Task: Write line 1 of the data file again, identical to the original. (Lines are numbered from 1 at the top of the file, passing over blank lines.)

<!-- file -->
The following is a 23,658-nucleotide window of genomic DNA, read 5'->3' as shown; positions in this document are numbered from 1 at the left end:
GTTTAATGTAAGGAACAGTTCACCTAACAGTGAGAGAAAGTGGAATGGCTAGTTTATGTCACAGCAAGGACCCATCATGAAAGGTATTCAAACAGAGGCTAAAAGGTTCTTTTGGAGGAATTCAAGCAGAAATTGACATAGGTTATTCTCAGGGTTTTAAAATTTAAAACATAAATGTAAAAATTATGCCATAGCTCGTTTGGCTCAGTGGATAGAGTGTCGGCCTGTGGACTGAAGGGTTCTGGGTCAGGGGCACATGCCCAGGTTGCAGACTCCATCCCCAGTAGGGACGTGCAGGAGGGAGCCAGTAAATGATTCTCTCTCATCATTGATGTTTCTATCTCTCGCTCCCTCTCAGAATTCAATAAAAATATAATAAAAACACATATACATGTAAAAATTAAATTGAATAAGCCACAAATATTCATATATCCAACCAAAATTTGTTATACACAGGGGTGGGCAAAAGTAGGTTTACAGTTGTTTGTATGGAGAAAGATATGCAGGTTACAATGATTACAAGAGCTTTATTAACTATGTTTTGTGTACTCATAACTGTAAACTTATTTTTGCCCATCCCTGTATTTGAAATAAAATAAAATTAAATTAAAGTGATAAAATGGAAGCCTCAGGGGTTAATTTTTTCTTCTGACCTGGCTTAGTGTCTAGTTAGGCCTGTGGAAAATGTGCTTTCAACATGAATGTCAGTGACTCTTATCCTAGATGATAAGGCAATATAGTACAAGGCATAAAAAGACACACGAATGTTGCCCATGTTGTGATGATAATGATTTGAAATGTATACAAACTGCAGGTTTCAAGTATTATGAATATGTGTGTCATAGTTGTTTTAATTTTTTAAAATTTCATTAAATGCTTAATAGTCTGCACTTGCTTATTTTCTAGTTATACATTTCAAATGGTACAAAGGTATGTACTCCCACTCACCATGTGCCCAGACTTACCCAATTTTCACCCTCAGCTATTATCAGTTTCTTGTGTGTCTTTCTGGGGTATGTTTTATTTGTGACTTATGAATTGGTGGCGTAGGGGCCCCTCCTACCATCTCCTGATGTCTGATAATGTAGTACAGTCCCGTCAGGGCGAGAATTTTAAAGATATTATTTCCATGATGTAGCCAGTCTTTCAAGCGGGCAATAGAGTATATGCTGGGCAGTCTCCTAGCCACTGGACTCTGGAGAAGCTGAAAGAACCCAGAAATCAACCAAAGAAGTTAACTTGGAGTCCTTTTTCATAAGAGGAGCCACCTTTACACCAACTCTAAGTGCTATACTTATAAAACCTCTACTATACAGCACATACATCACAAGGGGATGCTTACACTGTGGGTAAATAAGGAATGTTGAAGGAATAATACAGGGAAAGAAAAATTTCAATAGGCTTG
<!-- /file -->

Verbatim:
The following is a 23,658-nucleotide window of genomic DNA, read 5'->3' as shown; positions in this document are numbered from 1 at the left end: